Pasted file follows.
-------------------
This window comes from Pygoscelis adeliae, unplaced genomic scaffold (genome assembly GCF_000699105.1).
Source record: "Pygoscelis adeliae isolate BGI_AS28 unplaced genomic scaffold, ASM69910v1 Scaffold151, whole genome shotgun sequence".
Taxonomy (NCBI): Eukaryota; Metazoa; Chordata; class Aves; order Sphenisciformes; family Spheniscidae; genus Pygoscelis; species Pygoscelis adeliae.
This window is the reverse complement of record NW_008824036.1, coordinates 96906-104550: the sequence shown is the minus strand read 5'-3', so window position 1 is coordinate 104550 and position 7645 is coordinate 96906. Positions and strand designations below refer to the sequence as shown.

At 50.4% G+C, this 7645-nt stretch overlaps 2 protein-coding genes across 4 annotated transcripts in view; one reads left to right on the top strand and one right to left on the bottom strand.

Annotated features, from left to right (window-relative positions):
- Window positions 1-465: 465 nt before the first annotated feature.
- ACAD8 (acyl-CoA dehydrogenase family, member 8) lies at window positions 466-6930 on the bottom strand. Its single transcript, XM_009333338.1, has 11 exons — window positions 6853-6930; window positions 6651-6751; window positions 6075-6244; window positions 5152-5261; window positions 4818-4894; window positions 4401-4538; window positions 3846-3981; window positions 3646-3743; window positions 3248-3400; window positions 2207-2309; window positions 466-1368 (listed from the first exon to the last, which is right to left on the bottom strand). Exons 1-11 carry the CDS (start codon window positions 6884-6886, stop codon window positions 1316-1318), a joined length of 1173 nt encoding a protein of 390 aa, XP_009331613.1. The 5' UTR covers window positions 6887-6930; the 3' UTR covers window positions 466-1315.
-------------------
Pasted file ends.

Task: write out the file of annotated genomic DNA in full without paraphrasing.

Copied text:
This window comes from Pygoscelis adeliae, unplaced genomic scaffold (genome assembly GCF_000699105.1).
Source record: "Pygoscelis adeliae isolate BGI_AS28 unplaced genomic scaffold, ASM69910v1 Scaffold151, whole genome shotgun sequence".
Taxonomy (NCBI): Eukaryota; Metazoa; Chordata; class Aves; order Sphenisciformes; family Spheniscidae; genus Pygoscelis; species Pygoscelis adeliae.
This window is the reverse complement of record NW_008824036.1, coordinates 96906-104550: the sequence shown is the minus strand read 5'-3', so window position 1 is coordinate 104550 and position 7645 is coordinate 96906. Positions and strand designations below refer to the sequence as shown.

At 50.4% G+C, this 7645-nt stretch overlaps 2 protein-coding genes across 4 annotated transcripts in view; one reads left to right on the top strand and one right to left on the bottom strand.

Annotated features, from left to right (window-relative positions):
- Window positions 1-465: 465 nt before the first annotated feature.
- ACAD8 (acyl-CoA dehydrogenase family, member 8) lies at window positions 466-6930 on the bottom strand. Its single transcript, XM_009333338.1, has 11 exons — window positions 6853-6930; window positions 6651-6751; window positions 6075-6244; window positions 5152-5261; window positions 4818-4894; window positions 4401-4538; window positions 3846-3981; window positions 3646-3743; window positions 3248-3400; window positions 2207-2309; window positions 466-1368 (listed from the first exon to the last, which is right to left on the bottom strand). Exons 1-11 carry the CDS (start codon window positions 6884-6886, stop codon window positions 1316-1318), a joined length of 1173 nt encoding a protein of 390 aa, XP_009331613.1. The 5' UTR covers window positions 6887-6930; the 3' UTR covers window positions 466-1315.